The skin is the fastest-growing and largest organ in our body—about 20 square feet, accounting for about 10 percent of our body weight. It acts as the most conspicuous mirror of the aging process. As our skin becomes thinner, it is more easily damaged, loses volume and elasticity, and can sag and wrinkle.

The three main constituents that make up the bulk of our skin are collagen, hyaluronic acid, and elastin. Collagen, which makes up about 75 percent, contributes strength and firmness, hyaluronic acid maintains moisture in the skin by trapping water, and stretchy elastic fibers containing elastin make up about 1 to 2 percent of our skin and help it bounce back into shape.

Wrinkles occur where fault lines develop in aging skin, a process comparable to breaking in leather gloves. Over time, the skin folding caused by everyday facial expressions etches the temporary grooves into permanent wrinkles. The key to preventing wrinkles is preventing the underlying structural damage that makes your skin susceptible to them via choices such as tobacco avoidance and regular sun protection.

Indeed, protecting our skin from sun damage is the single most effective way to slow the signs of aging. Polycyclic aromatic hydrocarbons (PAHs), chemicals in air pollution that appear to contribute to skin aging, can also be found in foods like meat. The carotenoid nutrients in certain colorful fruits and vegetables can offer a more “glowing” appearance, and the nutrients in greens may improve skin elasticity, collagen status, and facial wrinkles. Drinking extra water can decrease symptoms of skin dryness and roughness; honeybush tea may reduce eye wrinkles; cocoa powder may increase skin thickness and elasticity and decrease wrinkle severity; ground flaxseeds can improve skin smoothness; and soy foods can improve facial skin elasticity and fine wrinkles. Indeed, a whole food, plant-based diet can be considered an anti-wrinkle diet, but a regular, reliable source of vitamin B12 is critical.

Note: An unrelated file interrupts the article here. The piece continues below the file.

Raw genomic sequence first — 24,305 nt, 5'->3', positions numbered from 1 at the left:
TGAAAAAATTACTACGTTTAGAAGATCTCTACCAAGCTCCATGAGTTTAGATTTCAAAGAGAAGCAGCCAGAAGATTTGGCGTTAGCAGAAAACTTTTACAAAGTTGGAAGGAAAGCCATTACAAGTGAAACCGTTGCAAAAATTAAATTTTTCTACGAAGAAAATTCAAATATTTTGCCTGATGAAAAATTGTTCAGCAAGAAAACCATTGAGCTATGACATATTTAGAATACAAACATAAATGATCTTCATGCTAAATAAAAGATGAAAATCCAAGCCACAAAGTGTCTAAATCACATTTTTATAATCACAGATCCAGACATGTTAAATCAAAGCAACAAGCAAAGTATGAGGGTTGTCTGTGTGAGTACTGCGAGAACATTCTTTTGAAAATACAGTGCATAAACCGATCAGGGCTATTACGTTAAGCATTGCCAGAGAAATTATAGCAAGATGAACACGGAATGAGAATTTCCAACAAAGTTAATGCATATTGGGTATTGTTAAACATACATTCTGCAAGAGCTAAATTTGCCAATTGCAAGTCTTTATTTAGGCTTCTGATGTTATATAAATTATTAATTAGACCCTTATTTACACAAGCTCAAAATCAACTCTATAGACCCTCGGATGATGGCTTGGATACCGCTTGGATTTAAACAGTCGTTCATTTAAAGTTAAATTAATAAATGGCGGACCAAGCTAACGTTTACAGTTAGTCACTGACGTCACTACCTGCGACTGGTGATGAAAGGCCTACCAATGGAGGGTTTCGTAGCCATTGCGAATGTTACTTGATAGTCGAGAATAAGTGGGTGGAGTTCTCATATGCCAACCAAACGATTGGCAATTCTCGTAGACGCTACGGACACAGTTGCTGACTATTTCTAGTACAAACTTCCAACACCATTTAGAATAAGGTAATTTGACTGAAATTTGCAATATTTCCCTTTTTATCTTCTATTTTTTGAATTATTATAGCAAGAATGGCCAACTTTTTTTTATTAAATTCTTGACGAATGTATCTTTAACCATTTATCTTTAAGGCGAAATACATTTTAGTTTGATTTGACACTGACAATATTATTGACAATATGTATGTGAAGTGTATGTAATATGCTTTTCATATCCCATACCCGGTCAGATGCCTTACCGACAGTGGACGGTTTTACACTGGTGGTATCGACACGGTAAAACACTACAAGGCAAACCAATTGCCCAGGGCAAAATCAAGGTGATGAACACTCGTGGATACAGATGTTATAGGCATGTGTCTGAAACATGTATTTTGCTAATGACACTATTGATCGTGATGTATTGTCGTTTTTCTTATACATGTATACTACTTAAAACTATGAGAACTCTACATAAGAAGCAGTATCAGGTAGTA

For substantiation of any statements of fact from the peer-reviewed medical literature, please see the associated videos below.

Image Credit: Image by Peggychoucair from Pixabay. This image has been modified.

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